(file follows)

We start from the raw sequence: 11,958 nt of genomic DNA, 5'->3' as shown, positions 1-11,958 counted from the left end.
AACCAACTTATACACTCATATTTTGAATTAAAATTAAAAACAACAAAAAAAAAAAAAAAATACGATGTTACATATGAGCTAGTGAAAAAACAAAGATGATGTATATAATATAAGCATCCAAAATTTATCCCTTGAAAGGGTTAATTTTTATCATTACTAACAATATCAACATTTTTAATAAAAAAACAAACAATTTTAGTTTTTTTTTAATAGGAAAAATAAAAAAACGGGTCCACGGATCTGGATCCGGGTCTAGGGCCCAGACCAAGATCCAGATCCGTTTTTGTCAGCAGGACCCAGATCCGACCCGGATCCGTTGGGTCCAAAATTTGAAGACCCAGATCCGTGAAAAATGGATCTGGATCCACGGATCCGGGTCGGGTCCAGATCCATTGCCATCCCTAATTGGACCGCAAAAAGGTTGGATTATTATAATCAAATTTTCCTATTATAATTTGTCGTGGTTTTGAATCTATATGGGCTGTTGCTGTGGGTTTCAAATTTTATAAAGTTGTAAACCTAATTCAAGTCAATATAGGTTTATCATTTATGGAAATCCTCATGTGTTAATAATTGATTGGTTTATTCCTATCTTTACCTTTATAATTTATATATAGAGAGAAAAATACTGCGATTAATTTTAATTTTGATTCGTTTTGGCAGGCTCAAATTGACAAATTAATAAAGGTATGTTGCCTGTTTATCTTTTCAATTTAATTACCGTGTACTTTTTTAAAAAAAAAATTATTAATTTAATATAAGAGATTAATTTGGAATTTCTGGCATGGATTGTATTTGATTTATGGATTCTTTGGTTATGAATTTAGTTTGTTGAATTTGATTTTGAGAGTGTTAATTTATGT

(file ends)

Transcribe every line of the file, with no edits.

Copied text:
We start from the raw sequence: 11,958 nt of genomic DNA, 5'->3' as shown, positions 1-11,958 counted from the left end.
AACCAACTTATACACTCATATTTTGAATTAAAATTAAAAACAACAAAAAAAAAAAAAAAATACGATGTTACATATGAGCTAGTGAAAAAACAAAGATGATGTATATAATATAAGCATCCAAAATTTATCCCTTGAAAGGGTTAATTTTTATCATTACTAACAATATCAACATTTTTAATAAAAAAACAAACAATTTTAGTTTTTTTTTAATAGGAAAAATAAAAAAACGGGTCCACGGATCTGGATCCGGGTCTAGGGCCCAGACCAAGATCCAGATCCGTTTTTGTCAGCAGGACCCAGATCCGACCCGGATCCGTTGGGTCCAAAATTTGAAGACCCAGATCCGTGAAAAATGGATCTGGATCCACGGATCCGGGTCGGGTCCAGATCCATTGCCATCCCTAATTGGACCGCAAAAAGGTTGGATTATTATAATCAAATTTTCCTATTATAATTTGTCGTGGTTTTGAATCTATATGGGCTGTTGCTGTGGGTTTCAAATTTTATAAAGTTGTAAACCTAATTCAAGTCAATATAGGTTTATCATTTATGGAAATCCTCATGTGTTAATAATTGATTGGTTTATTCCTATCTTTACCTTTATAATTTATATATAGAGAGAAAAATACTGCGATTAATTTTAATTTTGATTCGTTTTGGCAGGCTCAAATTGACAAATTAATAAAGGTATGTTGCCTGTTTATCTTTTCAATTTAATTACCGTGTACTTTTTTAAAAAAAAAATTATTAATTTAATATAAGAGATTAATTTGGAATTTCTGGCATGGATTGTATTTGATTTATGGATTCTTTGGTTATGAATTTAGTTTGTTGAATTTGATTTTGAGAGTGTTAATTTATGT